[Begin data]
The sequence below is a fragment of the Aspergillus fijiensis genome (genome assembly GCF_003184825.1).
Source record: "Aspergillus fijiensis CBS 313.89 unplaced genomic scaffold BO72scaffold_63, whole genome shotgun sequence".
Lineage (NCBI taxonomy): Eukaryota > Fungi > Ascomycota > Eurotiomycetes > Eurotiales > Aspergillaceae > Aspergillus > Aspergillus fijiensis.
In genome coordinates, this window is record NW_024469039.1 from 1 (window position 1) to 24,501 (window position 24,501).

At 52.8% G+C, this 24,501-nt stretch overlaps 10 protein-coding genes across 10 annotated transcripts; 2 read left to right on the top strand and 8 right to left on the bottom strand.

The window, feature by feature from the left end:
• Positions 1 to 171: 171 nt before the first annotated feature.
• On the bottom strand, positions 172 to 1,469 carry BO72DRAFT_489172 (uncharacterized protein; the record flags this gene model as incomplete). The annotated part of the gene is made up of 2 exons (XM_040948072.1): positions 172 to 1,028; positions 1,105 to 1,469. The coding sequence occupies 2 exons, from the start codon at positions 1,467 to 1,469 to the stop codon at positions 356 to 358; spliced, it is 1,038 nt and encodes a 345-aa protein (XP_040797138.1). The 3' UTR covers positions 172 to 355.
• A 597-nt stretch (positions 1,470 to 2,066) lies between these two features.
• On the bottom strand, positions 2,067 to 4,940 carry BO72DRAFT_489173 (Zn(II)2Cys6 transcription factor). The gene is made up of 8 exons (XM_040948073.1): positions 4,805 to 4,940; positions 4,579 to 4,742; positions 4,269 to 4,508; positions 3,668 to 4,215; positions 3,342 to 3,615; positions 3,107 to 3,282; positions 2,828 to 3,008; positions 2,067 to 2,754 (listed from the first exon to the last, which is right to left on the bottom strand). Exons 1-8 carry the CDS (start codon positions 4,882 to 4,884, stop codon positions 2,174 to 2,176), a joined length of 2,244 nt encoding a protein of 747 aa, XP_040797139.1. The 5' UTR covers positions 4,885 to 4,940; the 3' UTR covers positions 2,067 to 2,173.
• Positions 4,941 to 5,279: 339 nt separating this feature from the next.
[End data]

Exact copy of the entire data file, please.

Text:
The sequence below is a fragment of the Aspergillus fijiensis genome (genome assembly GCF_003184825.1).
Source record: "Aspergillus fijiensis CBS 313.89 unplaced genomic scaffold BO72scaffold_63, whole genome shotgun sequence".
Lineage (NCBI taxonomy): Eukaryota > Fungi > Ascomycota > Eurotiomycetes > Eurotiales > Aspergillaceae > Aspergillus > Aspergillus fijiensis.
In genome coordinates, this window is record NW_024469039.1 from 1 (window position 1) to 24,501 (window position 24,501).

At 52.8% G+C, this 24,501-nt stretch overlaps 10 protein-coding genes across 10 annotated transcripts; 2 read left to right on the top strand and 8 right to left on the bottom strand.

The window, feature by feature from the left end:
• Positions 1 to 171: 171 nt before the first annotated feature.
• On the bottom strand, positions 172 to 1,469 carry BO72DRAFT_489172 (uncharacterized protein; the record flags this gene model as incomplete). The annotated part of the gene is made up of 2 exons (XM_040948072.1): positions 172 to 1,028; positions 1,105 to 1,469. The coding sequence occupies 2 exons, from the start codon at positions 1,467 to 1,469 to the stop codon at positions 356 to 358; spliced, it is 1,038 nt and encodes a 345-aa protein (XP_040797138.1). The 3' UTR covers positions 172 to 355.
• A 597-nt stretch (positions 1,470 to 2,066) lies between these two features.
• On the bottom strand, positions 2,067 to 4,940 carry BO72DRAFT_489173 (Zn(II)2Cys6 transcription factor). The gene is made up of 8 exons (XM_040948073.1): positions 4,805 to 4,940; positions 4,579 to 4,742; positions 4,269 to 4,508; positions 3,668 to 4,215; positions 3,342 to 3,615; positions 3,107 to 3,282; positions 2,828 to 3,008; positions 2,067 to 2,754 (listed from the first exon to the last, which is right to left on the bottom strand). Exons 1-8 carry the CDS (start codon positions 4,882 to 4,884, stop codon positions 2,174 to 2,176), a joined length of 2,244 nt encoding a protein of 747 aa, XP_040797139.1. The 5' UTR covers positions 4,885 to 4,940; the 3' UTR covers positions 2,067 to 2,173.
• Positions 4,941 to 5,279: 339 nt separating this feature from the next.